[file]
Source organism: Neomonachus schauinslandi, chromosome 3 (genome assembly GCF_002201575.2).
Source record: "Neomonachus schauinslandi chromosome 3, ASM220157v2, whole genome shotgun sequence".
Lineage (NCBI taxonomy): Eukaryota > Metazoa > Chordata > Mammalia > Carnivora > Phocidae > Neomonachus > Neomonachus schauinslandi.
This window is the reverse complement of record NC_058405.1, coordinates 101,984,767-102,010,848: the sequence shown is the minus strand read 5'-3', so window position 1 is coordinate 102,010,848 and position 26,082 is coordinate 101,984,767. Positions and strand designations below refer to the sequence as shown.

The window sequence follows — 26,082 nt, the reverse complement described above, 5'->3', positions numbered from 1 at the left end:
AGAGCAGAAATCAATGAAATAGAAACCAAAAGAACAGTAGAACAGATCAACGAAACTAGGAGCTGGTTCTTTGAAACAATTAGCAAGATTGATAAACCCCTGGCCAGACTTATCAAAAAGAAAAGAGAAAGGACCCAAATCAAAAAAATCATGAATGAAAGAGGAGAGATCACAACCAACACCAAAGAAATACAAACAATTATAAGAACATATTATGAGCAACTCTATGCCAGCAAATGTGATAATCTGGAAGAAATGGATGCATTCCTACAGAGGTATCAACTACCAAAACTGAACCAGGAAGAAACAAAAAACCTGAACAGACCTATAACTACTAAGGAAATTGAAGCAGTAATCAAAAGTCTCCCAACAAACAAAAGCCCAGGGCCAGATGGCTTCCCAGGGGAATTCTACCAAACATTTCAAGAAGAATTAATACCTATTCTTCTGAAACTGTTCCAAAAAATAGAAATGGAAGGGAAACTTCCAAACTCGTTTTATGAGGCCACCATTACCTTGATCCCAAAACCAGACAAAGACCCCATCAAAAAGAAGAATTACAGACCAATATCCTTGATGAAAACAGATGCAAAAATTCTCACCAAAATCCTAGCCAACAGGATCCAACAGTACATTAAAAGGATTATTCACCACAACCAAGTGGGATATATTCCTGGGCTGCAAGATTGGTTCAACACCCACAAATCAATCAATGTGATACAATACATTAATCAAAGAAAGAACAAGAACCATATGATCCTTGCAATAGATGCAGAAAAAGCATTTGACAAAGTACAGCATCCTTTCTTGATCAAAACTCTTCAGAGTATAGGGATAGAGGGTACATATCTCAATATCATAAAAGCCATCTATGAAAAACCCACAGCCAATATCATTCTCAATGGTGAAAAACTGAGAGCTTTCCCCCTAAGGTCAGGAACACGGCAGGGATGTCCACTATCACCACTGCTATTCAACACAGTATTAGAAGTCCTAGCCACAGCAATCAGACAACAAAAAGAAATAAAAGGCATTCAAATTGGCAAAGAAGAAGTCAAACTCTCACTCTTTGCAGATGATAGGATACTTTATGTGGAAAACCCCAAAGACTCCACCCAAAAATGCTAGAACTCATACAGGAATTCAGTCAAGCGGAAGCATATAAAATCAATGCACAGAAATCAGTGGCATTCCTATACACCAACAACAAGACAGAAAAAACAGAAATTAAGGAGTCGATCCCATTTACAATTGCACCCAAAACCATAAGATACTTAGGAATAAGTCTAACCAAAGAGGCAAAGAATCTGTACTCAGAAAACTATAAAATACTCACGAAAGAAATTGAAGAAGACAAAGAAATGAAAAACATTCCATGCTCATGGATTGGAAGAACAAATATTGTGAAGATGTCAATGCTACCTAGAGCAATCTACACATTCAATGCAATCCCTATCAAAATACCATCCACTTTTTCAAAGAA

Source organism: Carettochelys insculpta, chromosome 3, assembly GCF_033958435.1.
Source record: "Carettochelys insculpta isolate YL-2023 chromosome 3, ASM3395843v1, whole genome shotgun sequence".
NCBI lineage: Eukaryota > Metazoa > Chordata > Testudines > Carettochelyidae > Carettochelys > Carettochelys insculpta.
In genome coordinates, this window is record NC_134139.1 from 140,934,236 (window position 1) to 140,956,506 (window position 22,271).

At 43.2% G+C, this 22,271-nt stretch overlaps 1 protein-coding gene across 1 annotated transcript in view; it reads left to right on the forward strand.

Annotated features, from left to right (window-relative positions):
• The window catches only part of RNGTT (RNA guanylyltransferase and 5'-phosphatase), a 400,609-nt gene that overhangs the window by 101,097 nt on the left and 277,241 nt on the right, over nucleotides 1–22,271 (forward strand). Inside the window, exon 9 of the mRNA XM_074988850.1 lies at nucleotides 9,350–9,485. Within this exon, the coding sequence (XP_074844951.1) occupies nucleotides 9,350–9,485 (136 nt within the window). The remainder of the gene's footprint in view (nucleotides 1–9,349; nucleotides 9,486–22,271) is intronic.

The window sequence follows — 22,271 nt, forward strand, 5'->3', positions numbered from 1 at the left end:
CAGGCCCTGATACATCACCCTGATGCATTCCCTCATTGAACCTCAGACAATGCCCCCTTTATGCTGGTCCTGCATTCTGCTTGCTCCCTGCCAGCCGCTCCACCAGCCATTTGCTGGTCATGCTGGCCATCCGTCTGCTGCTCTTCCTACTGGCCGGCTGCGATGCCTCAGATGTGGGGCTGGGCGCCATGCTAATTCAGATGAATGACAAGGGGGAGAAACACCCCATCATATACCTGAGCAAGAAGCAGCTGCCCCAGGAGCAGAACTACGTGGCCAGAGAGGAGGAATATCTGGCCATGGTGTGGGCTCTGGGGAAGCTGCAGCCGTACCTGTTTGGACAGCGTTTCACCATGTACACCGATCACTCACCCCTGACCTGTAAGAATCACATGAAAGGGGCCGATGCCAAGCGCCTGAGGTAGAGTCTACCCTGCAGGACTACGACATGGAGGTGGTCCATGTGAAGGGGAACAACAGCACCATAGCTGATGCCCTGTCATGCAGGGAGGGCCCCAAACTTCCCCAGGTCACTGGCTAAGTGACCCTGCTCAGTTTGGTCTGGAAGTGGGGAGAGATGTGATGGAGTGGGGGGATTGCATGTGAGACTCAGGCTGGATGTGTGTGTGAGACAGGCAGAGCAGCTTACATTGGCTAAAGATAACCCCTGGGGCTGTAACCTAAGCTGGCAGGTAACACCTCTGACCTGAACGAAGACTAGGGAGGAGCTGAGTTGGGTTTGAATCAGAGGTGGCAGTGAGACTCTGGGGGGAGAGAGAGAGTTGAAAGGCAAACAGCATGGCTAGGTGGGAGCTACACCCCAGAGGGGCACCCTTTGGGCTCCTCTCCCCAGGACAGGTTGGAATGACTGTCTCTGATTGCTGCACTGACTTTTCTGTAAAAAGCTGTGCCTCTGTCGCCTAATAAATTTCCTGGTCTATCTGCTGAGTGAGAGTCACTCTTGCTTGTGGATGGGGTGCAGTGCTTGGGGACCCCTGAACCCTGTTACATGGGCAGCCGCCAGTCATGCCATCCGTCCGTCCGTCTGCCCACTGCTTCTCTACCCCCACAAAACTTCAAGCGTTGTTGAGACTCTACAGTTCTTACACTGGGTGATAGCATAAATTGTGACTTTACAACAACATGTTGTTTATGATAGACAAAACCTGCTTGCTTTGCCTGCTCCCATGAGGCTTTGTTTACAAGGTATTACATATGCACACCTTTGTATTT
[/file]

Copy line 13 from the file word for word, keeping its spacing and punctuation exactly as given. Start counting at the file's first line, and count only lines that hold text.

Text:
• The window catches only part of RNGTT (RNA guanylyltransferase and 5'-phosphatase), a 400,609-nt gene that overhangs the window by 101,097 nt on the left and 277,241 nt on the right, over nucleotides 1–22,271 (forward strand). Inside the window, exon 9 of the mRNA XM_074988850.1 lies at nucleotides 9,350–9,485. Within this exon, the coding sequence (XP_074844951.1) occupies nucleotides 9,350–9,485 (136 nt within the window). The remainder of the gene's footprint in view (nucleotides 1–9,349; nucleotides 9,486–22,271) is intronic.